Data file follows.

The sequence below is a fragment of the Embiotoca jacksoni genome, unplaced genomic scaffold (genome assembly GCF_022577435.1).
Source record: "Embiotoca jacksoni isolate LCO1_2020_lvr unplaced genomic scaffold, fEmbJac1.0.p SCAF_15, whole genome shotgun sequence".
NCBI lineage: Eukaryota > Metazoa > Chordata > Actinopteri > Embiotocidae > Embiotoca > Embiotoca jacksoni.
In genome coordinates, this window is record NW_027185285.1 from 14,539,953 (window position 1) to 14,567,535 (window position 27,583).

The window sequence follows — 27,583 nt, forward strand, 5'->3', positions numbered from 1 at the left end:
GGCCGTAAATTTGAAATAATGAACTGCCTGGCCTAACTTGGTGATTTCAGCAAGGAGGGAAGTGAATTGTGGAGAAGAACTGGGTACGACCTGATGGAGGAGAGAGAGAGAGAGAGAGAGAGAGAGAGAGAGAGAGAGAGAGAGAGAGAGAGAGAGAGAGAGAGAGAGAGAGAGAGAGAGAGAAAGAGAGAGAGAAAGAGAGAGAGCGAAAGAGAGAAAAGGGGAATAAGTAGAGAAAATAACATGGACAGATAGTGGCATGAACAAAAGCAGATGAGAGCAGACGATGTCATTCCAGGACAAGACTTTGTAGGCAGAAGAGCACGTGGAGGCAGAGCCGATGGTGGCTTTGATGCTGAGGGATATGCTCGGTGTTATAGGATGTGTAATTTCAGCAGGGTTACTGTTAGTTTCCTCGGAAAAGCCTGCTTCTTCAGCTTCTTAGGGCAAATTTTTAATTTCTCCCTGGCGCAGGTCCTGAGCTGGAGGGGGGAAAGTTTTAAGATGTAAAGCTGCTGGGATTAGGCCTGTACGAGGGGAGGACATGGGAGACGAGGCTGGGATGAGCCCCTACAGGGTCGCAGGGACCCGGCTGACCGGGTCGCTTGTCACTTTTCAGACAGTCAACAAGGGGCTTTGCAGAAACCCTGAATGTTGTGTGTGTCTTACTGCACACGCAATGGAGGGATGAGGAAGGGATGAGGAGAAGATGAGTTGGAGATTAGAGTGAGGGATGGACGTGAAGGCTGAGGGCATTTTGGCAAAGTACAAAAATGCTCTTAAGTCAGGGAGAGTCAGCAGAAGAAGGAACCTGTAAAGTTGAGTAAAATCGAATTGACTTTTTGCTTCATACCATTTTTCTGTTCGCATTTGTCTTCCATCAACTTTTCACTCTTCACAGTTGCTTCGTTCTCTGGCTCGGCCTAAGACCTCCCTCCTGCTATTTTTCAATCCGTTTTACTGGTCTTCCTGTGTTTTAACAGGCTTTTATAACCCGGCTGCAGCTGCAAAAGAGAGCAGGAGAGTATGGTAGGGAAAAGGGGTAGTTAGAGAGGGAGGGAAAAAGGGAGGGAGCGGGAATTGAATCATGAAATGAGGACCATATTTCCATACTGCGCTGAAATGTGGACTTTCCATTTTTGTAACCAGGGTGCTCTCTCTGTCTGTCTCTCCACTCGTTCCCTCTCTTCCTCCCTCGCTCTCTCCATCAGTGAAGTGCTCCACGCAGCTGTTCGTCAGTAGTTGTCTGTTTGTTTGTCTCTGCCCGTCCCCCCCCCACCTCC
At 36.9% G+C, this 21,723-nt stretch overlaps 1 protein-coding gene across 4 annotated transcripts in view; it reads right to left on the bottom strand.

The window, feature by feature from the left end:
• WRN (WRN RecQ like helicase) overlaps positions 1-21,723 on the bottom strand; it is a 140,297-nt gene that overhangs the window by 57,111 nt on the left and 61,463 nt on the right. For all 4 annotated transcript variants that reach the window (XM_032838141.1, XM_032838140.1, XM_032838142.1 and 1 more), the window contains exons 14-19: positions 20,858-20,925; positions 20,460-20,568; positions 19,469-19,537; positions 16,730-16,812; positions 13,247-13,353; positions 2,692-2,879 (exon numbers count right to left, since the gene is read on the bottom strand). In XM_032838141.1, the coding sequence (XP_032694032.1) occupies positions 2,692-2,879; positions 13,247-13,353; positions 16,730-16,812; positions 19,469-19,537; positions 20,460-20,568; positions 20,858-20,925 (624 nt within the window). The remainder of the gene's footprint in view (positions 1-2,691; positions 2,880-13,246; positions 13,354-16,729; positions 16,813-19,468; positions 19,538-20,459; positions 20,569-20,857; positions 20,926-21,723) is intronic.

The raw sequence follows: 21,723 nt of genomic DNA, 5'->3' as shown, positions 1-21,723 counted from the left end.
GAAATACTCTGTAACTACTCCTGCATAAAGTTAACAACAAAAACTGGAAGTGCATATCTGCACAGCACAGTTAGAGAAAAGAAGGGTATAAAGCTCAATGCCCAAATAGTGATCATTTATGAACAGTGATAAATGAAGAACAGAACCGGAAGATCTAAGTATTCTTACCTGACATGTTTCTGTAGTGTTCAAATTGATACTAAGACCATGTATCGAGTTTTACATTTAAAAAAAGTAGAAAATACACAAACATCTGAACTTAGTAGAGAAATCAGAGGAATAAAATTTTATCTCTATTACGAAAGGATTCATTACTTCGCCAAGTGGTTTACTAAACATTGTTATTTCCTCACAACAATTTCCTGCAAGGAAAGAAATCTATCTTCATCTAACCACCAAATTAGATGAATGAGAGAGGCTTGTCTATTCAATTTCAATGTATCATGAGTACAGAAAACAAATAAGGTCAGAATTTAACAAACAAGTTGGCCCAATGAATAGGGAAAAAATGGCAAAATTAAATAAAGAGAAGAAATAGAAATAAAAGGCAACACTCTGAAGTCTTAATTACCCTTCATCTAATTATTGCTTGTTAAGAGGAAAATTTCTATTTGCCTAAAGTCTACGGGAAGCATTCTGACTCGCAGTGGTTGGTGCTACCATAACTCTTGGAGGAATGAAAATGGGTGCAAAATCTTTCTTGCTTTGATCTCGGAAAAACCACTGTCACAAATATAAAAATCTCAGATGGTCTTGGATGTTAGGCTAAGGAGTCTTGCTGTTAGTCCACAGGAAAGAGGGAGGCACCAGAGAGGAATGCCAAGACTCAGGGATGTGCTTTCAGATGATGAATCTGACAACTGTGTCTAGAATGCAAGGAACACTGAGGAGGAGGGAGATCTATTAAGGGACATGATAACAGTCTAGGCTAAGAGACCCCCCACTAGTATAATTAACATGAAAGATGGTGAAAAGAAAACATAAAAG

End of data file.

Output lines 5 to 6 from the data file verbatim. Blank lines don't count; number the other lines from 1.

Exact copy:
The window sequence follows — 27,583 nt, forward strand, 5'->3', positions numbered from 1 at the left end:
GGCCGTAAATTTGAAATAATGAACTGCCTGGCCTAACTTGGTGATTTCAGCAAGGAGGGAAGTGAATTGTGGAGAAGAACTGGGTACGACCTGATGGAGGAGAGAGAGAGAGAGAGAGAGAGAGAGAGAGAGAGAGAGAGAGAGAGAGAGAGAGAGAGAGAGAGAGAGAGAGAGAGAGAGAGAAAGAGAGAGAGAAAGAGAGAGAGCGAAAGAGAGAAAAGGGGAATAAGTAGAGAAAATAACATGGACAGATAGTGGCATGAACAAAAGCAGATGAGAGCAGACGATGTCATTCCAGGACAAGACTTTGTAGGCAGAAGAGCACGTGGAGGCAGAGCCGATGGTGGCTTTGATGCTGAGGGATATGCTCGGTGTTATAGGATGTGTAATTTCAGCAGGGTTACTGTTAGTTTCCTCGGAAAAGCCTGCTTCTTCAGCTTCTTAGGGCAAATTTTTAATTTCTCCCTGGCGCAGGTCCTGAGCTGGAGGGGGGAAAGTTTTAAGATGTAAAGCTGCTGGGATTAGGCCTGTACGAGGGGAGGACATGGGAGACGAGGCTGGGATGAGCCCCTACAGGGTCGCAGGGACCCGGCTGACCGGGTCGCTTGTCACTTTTCAGACAGTCAACAAGGGGCTTTGCAGAAACCCTGAATGTTGTGTGTGTCTTACTGCACACGCAATGGAGGGATGAGGAAGGGATGAGGAGAAGATGAGTTGGAGATTAGAGTGAGGGATGGACGTGAAGGCTGAGGGCATTTTGGCAAAGTACAAAAATGCTCTTAAGTCAGGGAGAGTCAGCAGAAGAAGGAACCTGTAAAGTTGAGTAAAATCGAATTGACTTTTTGCTTCATACCATTTTTCTGTTCGCATTTGTCTTCCATCAACTTTTCACTCTTCACAGTTGCTTCGTTCTCTGGCTCGGCCTAAGACCTCCCTCCTGCTATTTTTCAATCCGTTTTACTGGTCTTCCTGTGTTTTAACAGGCTTTTATAACCCGGCTGCAGCTGCAAAAGAGAGCAGGAGAGTATGGTAGGGAAAAGGGGTAGTTAGAGAGGGAGGGAAAAAGGGAGGGAGCGGGAATTGAATCATGAAATGAGGACCATATTTCCATACTGCGCTGAAATGTGGACTTTCCATTTTTGTAACCAGGGTGCTCTCTCTGTCTGTCTCTCCACTCGTTCCCTCTCTTCCTCCCTCGCTCTCTCCATCAGTGAAGTGCTCCACGCAGCTGTTCGTCAGTAGTTGTCTGTTTGTTTGTCTCTGCCCGTCCCCCCCCCACCTCC